Publications: >1000 papers in the peer-reviewed medical literature (H-Index>80), 51 books, translated into over a dozen languages (most recent: More harm than good? The moral maze of Complementary and Alternative Medicine, Springer 2018), >100 book-chapters, > 700 invited lectures worldwide, supervision of >50 MD and PhD theses.

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Farah Focqaert

Prof. Dr. Farah Focquaert is affiliated to the Department of Philosophy and Moral Sciences at Ghent University.

Title of meeting

How con men operate


Farah Focquaert will be chairing this meeting

Biographical information

Prof. Dr. Farah Focquaert (Ghent University) has expertise in philosophical anthropology, the ethics of neuromodulation, the philosophy of free will and punishment and the philosophy of psychiatry. She was Visiting Research Fellow at the Center for Cognitive Neuroscience (Dartmouth College), visiting scholar at the Department of Criminology and the Center for Neuroscience and Society (UPenn), and visiting scholar at the Department of Bioethics (National Institutes of Health, US). She is co-director of the international Justice without Retribution network and vice chair of the ethics committee at the Forensic Psychiatric Center (FPC) Ghent/Antwerp. She is first editor of the forthcoming Routledge Handbook of the Philosophy and Science of Punishment.

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André Fougeroux

André Fougeroux is an agronomist specialized in crop protection and agricultural entomology.

Title of presentation

Is it still possible to rationally address modern agriculture ?


Due to some issues such as mad cow disease, water pollution, food safety, a lot of technical or scientific discussions regarding modern agriculture, such as about GMOs, neonicotinoids or glyphosate, were held in the media, political bodies and the public . These discussions very often forget scientific evidence, to focus on a dogmatic point of view regarding safety, environment or quality of life. All these arguments to justify a return to the past, also forget how old ways of farming were difficult and unsafe.

My talk will more or less address the following points:

  • 3 decades which changed public perception of agriculture

  • Idealized agriculture vs real agriculture

  • Rejected innovation in agriculture: science and dogmatism

  • Some proposals to reconcile modern agriculture and society’s needs

Biographical information

Born in 1954, André Fougeroux is an agronomist specialized in crop protection and agricultural entomology. He has held positions in the plant protection department (SPV) of the Ministry of Agriculture and then in the Agricultural Technical Coordination Association (ACTA) before being in charge of the insecticides and seed protection portfolio at Syngenta ( Europe, Africa, Middle East) and to be national sustainable agriculture manager in France. He is the author of numerous reference books, articles and technical papers. He is a member of the Academy of Agriculture of France and of AFIS, and associated teacher at the Paris Sud Saclay University

As a hobby, A. Fougeroux is a beekeeper, 60km South of Paris.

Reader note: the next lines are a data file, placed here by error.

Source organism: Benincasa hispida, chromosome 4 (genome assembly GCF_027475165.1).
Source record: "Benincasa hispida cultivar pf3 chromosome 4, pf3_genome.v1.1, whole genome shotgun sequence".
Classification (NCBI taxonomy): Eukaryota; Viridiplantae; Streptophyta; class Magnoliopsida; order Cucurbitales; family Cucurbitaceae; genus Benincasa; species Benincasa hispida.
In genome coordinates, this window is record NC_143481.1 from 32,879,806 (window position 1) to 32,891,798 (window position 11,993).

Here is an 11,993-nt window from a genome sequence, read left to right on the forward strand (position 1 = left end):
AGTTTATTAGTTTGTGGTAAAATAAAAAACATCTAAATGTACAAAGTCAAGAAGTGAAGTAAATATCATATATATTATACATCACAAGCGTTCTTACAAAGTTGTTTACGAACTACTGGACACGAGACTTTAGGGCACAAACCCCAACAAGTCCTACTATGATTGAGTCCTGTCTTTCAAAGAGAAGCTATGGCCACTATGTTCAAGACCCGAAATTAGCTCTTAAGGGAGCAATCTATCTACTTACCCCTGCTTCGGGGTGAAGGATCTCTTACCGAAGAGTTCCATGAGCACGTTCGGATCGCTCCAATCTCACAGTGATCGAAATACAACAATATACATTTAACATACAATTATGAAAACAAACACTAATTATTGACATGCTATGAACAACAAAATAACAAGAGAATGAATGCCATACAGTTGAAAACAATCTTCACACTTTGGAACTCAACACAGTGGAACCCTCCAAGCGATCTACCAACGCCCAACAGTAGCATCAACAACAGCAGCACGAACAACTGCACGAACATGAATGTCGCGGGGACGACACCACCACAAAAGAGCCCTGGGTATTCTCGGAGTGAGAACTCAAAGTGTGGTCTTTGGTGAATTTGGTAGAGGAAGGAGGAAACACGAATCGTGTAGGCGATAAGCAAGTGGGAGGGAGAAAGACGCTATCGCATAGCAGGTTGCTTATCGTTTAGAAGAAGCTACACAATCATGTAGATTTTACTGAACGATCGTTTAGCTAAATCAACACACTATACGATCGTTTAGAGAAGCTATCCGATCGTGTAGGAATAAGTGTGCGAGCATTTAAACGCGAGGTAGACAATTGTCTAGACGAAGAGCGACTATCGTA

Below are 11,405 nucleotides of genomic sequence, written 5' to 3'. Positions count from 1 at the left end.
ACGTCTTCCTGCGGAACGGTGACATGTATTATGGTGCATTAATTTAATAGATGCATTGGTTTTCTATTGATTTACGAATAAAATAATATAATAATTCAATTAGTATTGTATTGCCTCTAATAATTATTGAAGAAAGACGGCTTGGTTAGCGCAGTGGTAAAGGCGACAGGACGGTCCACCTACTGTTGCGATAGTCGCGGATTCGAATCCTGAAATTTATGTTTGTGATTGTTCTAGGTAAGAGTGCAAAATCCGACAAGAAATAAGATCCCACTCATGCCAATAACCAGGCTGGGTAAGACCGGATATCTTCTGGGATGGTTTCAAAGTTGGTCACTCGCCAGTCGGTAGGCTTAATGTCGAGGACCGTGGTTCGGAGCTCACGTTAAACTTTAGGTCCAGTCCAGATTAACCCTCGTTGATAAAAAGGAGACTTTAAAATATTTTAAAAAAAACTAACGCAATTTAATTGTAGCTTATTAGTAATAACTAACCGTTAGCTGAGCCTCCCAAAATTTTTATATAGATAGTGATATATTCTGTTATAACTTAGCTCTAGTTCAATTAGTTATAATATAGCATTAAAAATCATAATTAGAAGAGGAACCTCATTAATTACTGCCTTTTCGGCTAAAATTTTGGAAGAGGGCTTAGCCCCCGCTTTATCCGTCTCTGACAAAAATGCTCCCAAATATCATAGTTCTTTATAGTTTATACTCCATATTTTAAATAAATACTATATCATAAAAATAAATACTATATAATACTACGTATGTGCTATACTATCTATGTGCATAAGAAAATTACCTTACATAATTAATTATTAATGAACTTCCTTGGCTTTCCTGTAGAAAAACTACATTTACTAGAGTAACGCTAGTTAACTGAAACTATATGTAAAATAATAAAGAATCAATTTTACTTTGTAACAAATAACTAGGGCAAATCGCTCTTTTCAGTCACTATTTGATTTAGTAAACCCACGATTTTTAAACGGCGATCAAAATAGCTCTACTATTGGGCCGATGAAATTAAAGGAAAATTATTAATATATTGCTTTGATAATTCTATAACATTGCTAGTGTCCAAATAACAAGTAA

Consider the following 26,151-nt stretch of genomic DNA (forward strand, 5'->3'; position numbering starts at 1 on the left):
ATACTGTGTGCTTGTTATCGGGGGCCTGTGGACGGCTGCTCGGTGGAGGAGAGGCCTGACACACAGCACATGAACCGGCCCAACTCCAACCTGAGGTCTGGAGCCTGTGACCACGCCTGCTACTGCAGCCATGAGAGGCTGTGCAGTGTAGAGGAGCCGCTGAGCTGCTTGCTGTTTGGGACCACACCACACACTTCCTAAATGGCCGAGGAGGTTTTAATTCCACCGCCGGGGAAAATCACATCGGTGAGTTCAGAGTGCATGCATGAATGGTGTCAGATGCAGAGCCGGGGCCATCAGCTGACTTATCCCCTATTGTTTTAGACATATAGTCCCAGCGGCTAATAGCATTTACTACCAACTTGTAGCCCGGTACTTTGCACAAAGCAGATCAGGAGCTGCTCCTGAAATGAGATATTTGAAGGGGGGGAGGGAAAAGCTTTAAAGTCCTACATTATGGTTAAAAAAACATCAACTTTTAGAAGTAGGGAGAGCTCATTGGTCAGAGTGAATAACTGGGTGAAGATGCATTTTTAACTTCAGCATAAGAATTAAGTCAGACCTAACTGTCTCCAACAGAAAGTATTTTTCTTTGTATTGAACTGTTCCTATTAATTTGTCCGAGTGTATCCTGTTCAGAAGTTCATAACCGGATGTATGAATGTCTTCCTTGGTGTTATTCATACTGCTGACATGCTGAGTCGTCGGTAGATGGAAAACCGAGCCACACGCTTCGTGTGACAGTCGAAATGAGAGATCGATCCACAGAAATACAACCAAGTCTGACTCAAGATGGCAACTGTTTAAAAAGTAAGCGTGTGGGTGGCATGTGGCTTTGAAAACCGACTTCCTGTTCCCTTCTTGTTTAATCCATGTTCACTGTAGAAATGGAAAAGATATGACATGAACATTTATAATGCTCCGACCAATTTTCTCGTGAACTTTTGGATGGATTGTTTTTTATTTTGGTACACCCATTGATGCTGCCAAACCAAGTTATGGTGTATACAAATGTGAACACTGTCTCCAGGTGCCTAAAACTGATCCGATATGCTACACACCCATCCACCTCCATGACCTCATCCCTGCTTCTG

Lieven Gheysen (aka. Gili)

Comedian-Mentalist, honorary member of SKEPP.

Organiser of Fun Welcome Evening (Thu, Aug 29, 2019 8:00 PM) at Muziekcafé Charlatan

Biographical information

Comedian-Mentalist Gili (aka Lieven Gheysen) launched his carreer as Belgium’s best known magician and mentalist with a theater show “Iedereen Paranormaal” (Everybody Paranormal), as a reaction to the media-tsunami about the paranormal TV show “Het Zesde Zintuig” (the sixth sense). His next show "CTRL: Alles onder controle" (CTRL: Everything under control) sent whole audiences home in confusion, doubting their senses.

Gili uses his five senses so well that he appears to have a sixth sense: this has become his trademark, by which he makes fun of presumed psychics and clairvoyants.

The Netherlands and France as well fell for his charms, in talk shows and on stage. This spring he presented shows in the famous Apollo theater in Paris, and for one month this summer he was a guest at the theater festival of Avignon.

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Michael Heap

Michael Heap is a retired clinical and forensic psychologist from Sheffield, UK and chairman of the Association for Skeptical Enquiry (ASKE). Michael is honorary member of SKEPP.

Title of presentation

Anomalistic Psychology in the Classroom

Michael has generously accepted to replace Chris French, who had to cancel his participation in our program.

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Inge Jeandarme

Prof. Dr. Inge Jeandarme (Catholic University Leuven) is a forensic psychiatrist and criminologist. Her main expertise lies in forensic psychiatry. She is medical director in the recently opened high security facility in Antwerp, where mentally ill offenders are treated. Main research topics involve risk assessment and risk management.

Title of presentation

Dealing with psychopathy


During the last 25 years, Dr. Jeandarme has been working with patients with a high degree of psychopathy. In her talk, she will share some of these experiences and will explain why psychopathy is a relevant concept in forensic psychiatry. In addition, she will discuss some of the myths with respect to psychopathy